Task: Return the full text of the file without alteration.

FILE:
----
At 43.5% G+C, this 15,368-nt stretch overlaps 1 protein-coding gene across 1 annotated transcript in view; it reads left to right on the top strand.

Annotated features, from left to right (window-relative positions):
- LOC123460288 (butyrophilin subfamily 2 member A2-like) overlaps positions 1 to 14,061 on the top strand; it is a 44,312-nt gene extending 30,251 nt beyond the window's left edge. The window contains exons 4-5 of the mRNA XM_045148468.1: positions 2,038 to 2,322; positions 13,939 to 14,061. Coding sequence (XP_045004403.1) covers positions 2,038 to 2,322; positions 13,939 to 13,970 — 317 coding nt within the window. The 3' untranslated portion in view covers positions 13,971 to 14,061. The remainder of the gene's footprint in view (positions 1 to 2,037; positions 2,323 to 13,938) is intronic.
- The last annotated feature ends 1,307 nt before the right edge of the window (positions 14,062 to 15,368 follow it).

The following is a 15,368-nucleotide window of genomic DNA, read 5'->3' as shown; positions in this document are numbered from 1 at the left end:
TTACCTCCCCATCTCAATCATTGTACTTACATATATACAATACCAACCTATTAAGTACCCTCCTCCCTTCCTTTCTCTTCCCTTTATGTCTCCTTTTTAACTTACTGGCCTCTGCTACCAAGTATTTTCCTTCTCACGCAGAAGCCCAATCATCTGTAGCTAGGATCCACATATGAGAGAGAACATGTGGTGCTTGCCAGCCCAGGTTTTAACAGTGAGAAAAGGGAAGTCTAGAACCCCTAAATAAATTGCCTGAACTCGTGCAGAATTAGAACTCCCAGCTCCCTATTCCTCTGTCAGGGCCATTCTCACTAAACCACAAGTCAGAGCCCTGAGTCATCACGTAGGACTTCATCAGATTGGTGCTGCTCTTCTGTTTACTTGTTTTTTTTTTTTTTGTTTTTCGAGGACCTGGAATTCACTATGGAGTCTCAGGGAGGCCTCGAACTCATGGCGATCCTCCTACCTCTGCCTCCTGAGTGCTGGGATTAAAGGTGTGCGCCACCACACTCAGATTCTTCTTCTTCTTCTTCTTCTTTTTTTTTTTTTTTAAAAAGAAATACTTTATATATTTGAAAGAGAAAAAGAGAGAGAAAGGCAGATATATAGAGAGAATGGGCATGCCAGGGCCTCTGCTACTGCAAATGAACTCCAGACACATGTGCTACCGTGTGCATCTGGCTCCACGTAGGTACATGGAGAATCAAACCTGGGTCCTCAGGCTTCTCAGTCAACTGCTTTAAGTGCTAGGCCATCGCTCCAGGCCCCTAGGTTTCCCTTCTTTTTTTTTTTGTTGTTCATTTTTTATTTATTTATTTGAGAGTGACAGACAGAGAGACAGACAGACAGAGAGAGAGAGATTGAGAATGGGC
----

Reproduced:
At 43.5% G+C, this 15,368-nt stretch overlaps 1 protein-coding gene across 1 annotated transcript in view; it reads left to right on the top strand.

Annotated features, from left to right (window-relative positions):
- LOC123460288 (butyrophilin subfamily 2 member A2-like) overlaps positions 1 to 14,061 on the top strand; it is a 44,312-nt gene extending 30,251 nt beyond the window's left edge. The window contains exons 4-5 of the mRNA XM_045148468.1: positions 2,038 to 2,322; positions 13,939 to 14,061. Coding sequence (XP_045004403.1) covers positions 2,038 to 2,322; positions 13,939 to 13,970 — 317 coding nt within the window. The 3' untranslated portion in view covers positions 13,971 to 14,061. The remainder of the gene's footprint in view (positions 1 to 2,037; positions 2,323 to 13,938) is intronic.
- The last annotated feature ends 1,307 nt before the right edge of the window (positions 14,062 to 15,368 follow it).

The following is a 15,368-nucleotide window of genomic DNA, read 5'->3' as shown; positions in this document are numbered from 1 at the left end:
TTACCTCCCCATCTCAATCATTGTACTTACATATATACAATACCAACCTATTAAGTACCCTCCTCCCTTCCTTTCTCTTCCCTTTATGTCTCCTTTTTAACTTACTGGCCTCTGCTACCAAGTATTTTCCTTCTCACGCAGAAGCCCAATCATCTGTAGCTAGGATCCACATATGAGAGAGAACATGTGGTGCTTGCCAGCCCAGGTTTTAACAGTGAGAAAAGGGAAGTCTAGAACCCCTAAATAAATTGCCTGAACTCGTGCAGAATTAGAACTCCCAGCTCCCTATTCCTCTGTCAGGGCCATTCTCACTAAACCACAAGTCAGAGCCCTGAGTCATCACGTAGGACTTCATCAGATTGGTGCTGCTCTTCTGTTTACTTGTTTTTTTTTTTTTTGTTTTTCGAGGACCTGGAATTCACTATGGAGTCTCAGGGAGGCCTCGAACTCATGGCGATCCTCCTACCTCTGCCTCCTGAGTGCTGGGATTAAAGGTGTGCGCCACCACACTCAGATTCTTCTTCTTCTTCTTCTTCTTTTTTTTTTTTTTTAAAAAGAAATACTTTATATATTTGAAAGAGAAAAAGAGAGAGAAAGGCAGATATATAGAGAGAATGGGCATGCCAGGGCCTCTGCTACTGCAAATGAACTCCAGACACATGTGCTACCGTGTGCATCTGGCTCCACGTAGGTACATGGAGAATCAAACCTGGGTCCTCAGGCTTCTCAGTCAACTGCTTTAAGTGCTAGGCCATCGCTCCAGGCCCCTAGGTTTCCCTTCTTTTTTTTTTTGTTGTTCATTTTTTATTTATTTATTTGAGAGTGACAGACAGAGAGACAGACAGACAGAGAGAGAGAGATTGAGAATGGGC